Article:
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Uptown business owners don’t want High Street closed for Homecomers

Homecomers is a wonderful multi-day celebration each summer in Uptown Jackson. It’s a time to gather with friends to enjoy live entertainment, fair food and carnival rides.

But Homecomers is not so wonderful for stores on High Street. For more than a week their street is closed to traffic, hurting their business.

All day their street is blocked by empty carnival rides and closed up booths. After 6 p.m., when the carnival comes alive, the shops are closed. And if the businesses stay open late, the crowds don’t shop; their attention is on the kiddie rides in the street.

Janey Foust, co-owner of Cobblestone Corner, came before the Mayor and Board of Aldermen May 20 to represent some of the business owners in Uptown Jackson. She presented a petition signed by 75 people including representatives from 11 Uptown businesses. They requested that the 100 block of High Street remain open to traffic during Homecomers week until 5 p.m. Thursday night.

“For many years the Uptown businesses closed during the week of Homecomers,” said Foust. “However, the current business owners in Uptown Jackson have been willing to stay open in hopes of making Homecomers more successful; for example, offering Homecomers specials in the stores in an attempt to get more traffic in Uptown Jackson — although the event itself is closed — and I’m talking about during the day.

“The Uptown merchants would like to correct what we see as a problem. UJRO Director Steve Turner along with Carla Jordan, director of the History Center, attempted to negotiate with the Home-comers event chairman (Larry Koehler). Several suggestions were brought up, but there was no compromise.”

Foust claimed the carnival rides and closed streets cause restricted trade resulting in loss of income to the merchants and loss of sales tax revenue for the City.

As a compromise, business owners asked that the carnival be open during the day on the busiest day of the week for the merchants (Saturday), to help draw customers through Uptown merchant doors, but they were turned down.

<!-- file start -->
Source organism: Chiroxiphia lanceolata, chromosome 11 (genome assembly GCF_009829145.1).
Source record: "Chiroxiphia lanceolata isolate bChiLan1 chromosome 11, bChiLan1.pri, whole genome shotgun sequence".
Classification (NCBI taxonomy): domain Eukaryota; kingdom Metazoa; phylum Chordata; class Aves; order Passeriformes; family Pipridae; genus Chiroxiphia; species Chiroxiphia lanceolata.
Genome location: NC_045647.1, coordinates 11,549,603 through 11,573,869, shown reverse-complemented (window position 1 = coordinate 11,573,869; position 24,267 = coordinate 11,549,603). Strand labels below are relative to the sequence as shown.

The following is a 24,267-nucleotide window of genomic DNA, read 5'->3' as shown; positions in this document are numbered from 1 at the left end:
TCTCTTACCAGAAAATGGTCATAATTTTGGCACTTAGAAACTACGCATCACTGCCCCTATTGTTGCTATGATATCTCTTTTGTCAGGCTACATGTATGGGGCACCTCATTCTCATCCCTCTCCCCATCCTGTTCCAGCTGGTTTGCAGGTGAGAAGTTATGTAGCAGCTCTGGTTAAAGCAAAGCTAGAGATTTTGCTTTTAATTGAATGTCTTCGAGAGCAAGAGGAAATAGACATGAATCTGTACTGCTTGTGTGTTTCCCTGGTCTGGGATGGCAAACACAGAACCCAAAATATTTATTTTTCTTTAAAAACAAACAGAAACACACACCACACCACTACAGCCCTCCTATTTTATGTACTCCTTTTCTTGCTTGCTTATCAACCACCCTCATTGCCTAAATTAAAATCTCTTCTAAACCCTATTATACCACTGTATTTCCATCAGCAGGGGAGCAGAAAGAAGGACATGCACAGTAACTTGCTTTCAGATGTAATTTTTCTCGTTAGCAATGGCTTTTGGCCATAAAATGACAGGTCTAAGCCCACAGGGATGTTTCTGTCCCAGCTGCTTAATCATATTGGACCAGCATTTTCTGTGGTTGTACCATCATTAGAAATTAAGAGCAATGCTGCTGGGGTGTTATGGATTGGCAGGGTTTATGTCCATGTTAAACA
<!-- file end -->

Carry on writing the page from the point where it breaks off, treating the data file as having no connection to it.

With no compromise in sight, the business owners petitioned the Mayor and Board of Aldermen to restrict the 100 block of High Street’s closures to Thursday-Saturday, and keeping it open to traffic until 5 p.m. Thursday.

“We will agree to the restriction of trade and loss of revenue on Friday and Saturday of Homecomers week. But we will not agree to the restriction of trade Tuesday, Wednesday and Thursday of Homecomers week,” Foust said.

She added, “We want to stress, we are not asking Homecomers to move locations, as we feel Uptown Jackson is historically the correct location for this event. We are merely asking that we work together for an event that is not only good for the region, but is also good for the business owners, current and future.”

Mayor Dwain Hahs asked if having Homecomers open some days (as opposed to only nights) would help the merchants.

Foust replied that it was thought opening from 11 a.m. to 1 p.m. and having food vendors open would be good for the Uptown businesses. But that idea was rejected by the Legion. Koehler said it had been tried in the past and vendors who opened failed to sell enough to make it worthwhile.